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Tope: A Word to Bump Into

In general terms, the Spanish word tope means “top,” and it is used to name the highest part of something:
 
Miguel subió al tope del árbol
Miguel climbed to the top of the tree
 
It can also mean a “top” as in a cap, something that serves to hold in, protect, or conceal. That’s why Alexis, in our video on making the traditional Venezuelan instrument known as an ocarina, tells us that un tope (a top) is necessary to cover the air channel:
 

El canal de aire debe tener un tope.

The air channel should have a cap.

Caption 27, Instrumentos musicales - Ocarinas

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When explaining the use of a typical (though rather vulgar) Spanish expression, our friend Carlos, from Burgos, Spain, also uses the expression a tope (or hasta el tope) to express that something has reached a limit:
 

...quiere decir que está a tope, lleno.

...means that it's to the top, full.

Caption 27, Burgos - Chistes y un dicho chistoso

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(You'll have to watch the video to see what vulgar expression he's talking about!)
 
However, topar, the verb, is a different story. While in English “to top” means to reach a limit in the sense of being superlative, in Spanish the verb topar means to reach a limit but without going any further, something that we would rather translate as “to bump” or even as “to stop.”
 
Aquí te topas, amigo.
You stop here, pal.
 
And that’s why the verb topar is used in the expression toparse con alguien (to bump into someone), as Molotov sings in their song Hit Me:
 

Toparás con un par de secretarias pendejas

You'll bump into a couple of stupid secretaries

Caption 30, Molotov - Hit Me

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Topar also appears in the expression toparse con algo (to bump into something), as we see here used by our buddies in Mexico City discussing pedestrian etiquette:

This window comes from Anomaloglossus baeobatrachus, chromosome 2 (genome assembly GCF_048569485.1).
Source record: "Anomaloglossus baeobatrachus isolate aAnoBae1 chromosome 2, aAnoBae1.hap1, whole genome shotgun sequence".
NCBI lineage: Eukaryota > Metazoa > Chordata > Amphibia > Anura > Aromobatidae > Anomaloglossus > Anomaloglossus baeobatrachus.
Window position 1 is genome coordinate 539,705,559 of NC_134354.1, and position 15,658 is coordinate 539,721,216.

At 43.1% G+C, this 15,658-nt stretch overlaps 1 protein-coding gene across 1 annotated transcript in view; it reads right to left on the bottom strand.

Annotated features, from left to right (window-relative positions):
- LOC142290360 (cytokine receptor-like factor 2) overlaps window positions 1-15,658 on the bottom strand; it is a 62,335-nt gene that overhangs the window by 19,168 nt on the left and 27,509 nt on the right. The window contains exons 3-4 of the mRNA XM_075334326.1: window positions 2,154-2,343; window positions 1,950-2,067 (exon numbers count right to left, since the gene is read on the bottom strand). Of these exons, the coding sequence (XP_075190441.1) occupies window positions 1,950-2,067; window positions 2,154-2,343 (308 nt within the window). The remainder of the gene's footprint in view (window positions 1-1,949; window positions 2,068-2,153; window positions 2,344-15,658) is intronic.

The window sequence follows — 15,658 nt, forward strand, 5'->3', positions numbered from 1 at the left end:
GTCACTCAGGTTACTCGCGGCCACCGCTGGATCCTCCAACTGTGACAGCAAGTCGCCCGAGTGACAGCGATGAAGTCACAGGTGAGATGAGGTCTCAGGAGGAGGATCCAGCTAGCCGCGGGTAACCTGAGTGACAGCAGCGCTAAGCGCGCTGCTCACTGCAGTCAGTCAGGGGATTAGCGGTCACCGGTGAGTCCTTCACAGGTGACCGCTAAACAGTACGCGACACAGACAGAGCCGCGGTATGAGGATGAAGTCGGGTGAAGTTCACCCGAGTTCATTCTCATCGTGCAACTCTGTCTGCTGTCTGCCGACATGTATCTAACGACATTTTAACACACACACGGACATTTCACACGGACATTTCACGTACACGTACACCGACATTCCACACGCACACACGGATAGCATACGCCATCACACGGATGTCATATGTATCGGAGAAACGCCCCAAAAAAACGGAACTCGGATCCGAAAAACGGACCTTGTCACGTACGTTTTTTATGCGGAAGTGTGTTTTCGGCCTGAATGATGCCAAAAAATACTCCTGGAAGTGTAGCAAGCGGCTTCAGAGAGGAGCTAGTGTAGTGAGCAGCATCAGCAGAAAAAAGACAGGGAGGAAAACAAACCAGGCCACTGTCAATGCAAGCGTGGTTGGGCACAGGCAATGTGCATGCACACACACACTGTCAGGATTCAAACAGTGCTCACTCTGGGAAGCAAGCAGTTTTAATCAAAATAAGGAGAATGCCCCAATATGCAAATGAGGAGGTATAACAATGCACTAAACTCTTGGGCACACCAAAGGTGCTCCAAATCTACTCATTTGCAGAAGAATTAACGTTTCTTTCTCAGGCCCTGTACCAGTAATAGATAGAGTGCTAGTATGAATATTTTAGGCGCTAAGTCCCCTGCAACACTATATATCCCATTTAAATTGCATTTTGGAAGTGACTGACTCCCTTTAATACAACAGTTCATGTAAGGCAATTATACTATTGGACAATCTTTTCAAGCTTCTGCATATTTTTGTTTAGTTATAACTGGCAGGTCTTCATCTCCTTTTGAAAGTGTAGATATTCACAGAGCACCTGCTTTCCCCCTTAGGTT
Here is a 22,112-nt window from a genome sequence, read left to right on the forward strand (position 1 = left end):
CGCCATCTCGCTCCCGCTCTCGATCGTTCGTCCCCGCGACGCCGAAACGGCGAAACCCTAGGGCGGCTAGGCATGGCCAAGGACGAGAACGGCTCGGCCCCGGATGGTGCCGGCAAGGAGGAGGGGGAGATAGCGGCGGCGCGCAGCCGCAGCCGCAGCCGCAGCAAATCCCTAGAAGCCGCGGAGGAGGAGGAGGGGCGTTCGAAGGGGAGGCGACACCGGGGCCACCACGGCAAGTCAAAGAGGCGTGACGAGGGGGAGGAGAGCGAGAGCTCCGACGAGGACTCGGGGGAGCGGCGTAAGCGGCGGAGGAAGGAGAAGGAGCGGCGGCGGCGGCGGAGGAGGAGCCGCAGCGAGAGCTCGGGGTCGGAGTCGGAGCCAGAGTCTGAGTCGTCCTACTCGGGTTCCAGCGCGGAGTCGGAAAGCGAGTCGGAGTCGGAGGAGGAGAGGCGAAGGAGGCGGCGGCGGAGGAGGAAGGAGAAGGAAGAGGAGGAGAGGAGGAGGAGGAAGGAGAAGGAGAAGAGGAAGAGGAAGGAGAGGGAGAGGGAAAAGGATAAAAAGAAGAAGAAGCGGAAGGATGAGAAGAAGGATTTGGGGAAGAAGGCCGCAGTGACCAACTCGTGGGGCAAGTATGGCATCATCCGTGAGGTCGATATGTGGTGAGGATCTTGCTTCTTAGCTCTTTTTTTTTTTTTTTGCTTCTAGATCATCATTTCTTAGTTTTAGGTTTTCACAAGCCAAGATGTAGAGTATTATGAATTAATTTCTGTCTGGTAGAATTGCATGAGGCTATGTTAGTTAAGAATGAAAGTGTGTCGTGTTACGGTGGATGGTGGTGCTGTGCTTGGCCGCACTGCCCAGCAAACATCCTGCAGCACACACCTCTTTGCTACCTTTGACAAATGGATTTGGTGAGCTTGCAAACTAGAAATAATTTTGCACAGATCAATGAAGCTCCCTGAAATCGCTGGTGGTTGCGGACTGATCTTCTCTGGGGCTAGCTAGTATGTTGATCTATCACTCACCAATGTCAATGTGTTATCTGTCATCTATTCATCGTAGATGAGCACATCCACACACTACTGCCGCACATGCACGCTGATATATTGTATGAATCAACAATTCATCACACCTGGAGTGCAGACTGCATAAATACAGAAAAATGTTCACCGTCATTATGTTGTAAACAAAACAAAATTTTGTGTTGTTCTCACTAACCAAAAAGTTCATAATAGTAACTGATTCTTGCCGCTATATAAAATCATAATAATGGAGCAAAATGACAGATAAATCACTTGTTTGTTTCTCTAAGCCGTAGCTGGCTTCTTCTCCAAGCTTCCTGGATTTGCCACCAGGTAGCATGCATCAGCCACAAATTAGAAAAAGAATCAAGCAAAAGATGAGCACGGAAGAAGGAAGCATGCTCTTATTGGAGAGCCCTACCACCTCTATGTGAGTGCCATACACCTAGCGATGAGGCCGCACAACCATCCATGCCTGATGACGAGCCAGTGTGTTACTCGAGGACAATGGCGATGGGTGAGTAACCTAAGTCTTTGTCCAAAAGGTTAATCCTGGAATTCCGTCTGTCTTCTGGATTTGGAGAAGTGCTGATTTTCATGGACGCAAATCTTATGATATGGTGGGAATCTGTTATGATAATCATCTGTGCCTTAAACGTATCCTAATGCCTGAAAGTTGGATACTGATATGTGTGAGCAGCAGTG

Aquí les va un ejemplo de lo que pueden hacer si se topan con ciertas circunstancias.

Here goes an example of what you can do if you bumped into certain circumstances.

Captions 10-11, Amigos D.F. - Consejos para la calle

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Please let us know at support@yabla.com si se topan con más ejemplos (if you bump into more examples) while browsing our catalog of authentic Spanish videos.

 

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Ahora / Ya: Learning "Now"

Amelia: ¡Entonces vamos!

Amelia: Then let's go!

Gala: ¿Ahora?

Gala: Now?

Amelia: Sí, sí, sí.

Amelia: Yes, yes, yes.

Caption 33, Disputas - La Extraña Dama

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A viewer wrote to ask if we could look at ahora and ya.

If we take the example above, which comes from the latest installment of the La Extraña Dama episode of Disputas, Gala could have replaced ¿Ahora? with ¿Ya? and the meaning would have been the same: "Now?"